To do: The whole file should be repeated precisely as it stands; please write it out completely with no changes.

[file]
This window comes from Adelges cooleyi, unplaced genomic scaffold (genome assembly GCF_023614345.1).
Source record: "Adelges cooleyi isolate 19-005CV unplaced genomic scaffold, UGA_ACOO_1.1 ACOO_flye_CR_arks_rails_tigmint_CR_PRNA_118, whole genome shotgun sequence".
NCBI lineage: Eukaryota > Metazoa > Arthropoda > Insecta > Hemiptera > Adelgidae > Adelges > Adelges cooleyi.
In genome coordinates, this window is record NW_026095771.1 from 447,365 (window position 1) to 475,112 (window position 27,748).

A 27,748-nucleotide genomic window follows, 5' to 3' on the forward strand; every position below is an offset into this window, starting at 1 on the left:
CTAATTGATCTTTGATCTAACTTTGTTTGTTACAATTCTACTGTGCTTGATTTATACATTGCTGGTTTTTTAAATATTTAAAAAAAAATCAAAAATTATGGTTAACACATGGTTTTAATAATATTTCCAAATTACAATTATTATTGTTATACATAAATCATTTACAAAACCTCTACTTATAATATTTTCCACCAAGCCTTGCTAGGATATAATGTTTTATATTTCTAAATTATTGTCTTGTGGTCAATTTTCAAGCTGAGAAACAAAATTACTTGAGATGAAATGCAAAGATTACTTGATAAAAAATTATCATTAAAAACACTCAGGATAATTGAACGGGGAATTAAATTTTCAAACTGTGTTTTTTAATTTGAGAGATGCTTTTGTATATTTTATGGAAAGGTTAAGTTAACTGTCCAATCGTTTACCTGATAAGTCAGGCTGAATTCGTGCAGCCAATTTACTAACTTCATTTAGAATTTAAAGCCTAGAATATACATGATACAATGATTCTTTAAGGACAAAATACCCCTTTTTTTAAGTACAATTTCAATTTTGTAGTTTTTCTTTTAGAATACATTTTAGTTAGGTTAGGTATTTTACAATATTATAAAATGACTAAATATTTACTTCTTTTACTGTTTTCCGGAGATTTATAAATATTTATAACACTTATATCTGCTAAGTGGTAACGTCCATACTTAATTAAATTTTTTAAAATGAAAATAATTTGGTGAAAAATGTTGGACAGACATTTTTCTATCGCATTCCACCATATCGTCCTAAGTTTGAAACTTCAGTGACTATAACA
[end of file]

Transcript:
This window comes from Adelges cooleyi, unplaced genomic scaffold (genome assembly GCF_023614345.1).
Source record: "Adelges cooleyi isolate 19-005CV unplaced genomic scaffold, UGA_ACOO_1.1 ACOO_flye_CR_arks_rails_tigmint_CR_PRNA_118, whole genome shotgun sequence".
NCBI lineage: Eukaryota > Metazoa > Arthropoda > Insecta > Hemiptera > Adelgidae > Adelges > Adelges cooleyi.
In genome coordinates, this window is record NW_026095771.1 from 447,365 (window position 1) to 475,112 (window position 27,748).

A 27,748-nucleotide genomic window follows, 5' to 3' on the forward strand; every position below is an offset into this window, starting at 1 on the left:
CTAATTGATCTTTGATCTAACTTTGTTTGTTACAATTCTACTGTGCTTGATTTATACATTGCTGGTTTTTTAAATATTTAAAAAAAAATCAAAAATTATGGTTAACACATGGTTTTAATAATATTTCCAAATTACAATTATTATTGTTATACATAAATCATTTACAAAACCTCTACTTATAATATTTTCCACCAAGCCTTGCTAGGATATAATGTTTTATATTTCTAAATTATTGTCTTGTGGTCAATTTTCAAGCTGAGAAACAAAATTACTTGAGATGAAATGCAAAGATTACTTGATAAAAAATTATCATTAAAAACACTCAGGATAATTGAACGGGGAATTAAATTTTCAAACTGTGTTTTTTAATTTGAGAGATGCTTTTGTATATTTTATGGAAAGGTTAAGTTAACTGTCCAATCGTTTACCTGATAAGTCAGGCTGAATTCGTGCAGCCAATTTACTAACTTCATTTAGAATTTAAAGCCTAGAATATACATGATACAATGATTCTTTAAGGACAAAATACCCCTTTTTTTAAGTACAATTTCAATTTTGTAGTTTTTCTTTTAGAATACATTTTAGTTAGGTTAGGTATTTTACAATATTATAAAATGACTAAATATTTACTTCTTTTACTGTTTTCCGGAGATTTATAAATATTTATAACACTTATATCTGCTAAGTGGTAACGTCCATACTTAATTAAATTTTTTAAAATGAAAATAATTTGGTGAAAAATGTTGGACAGACATTTTTCTATCGCATTCCACCATATCGTCCTAAGTTTGAAACTTCAGTGACTATAACA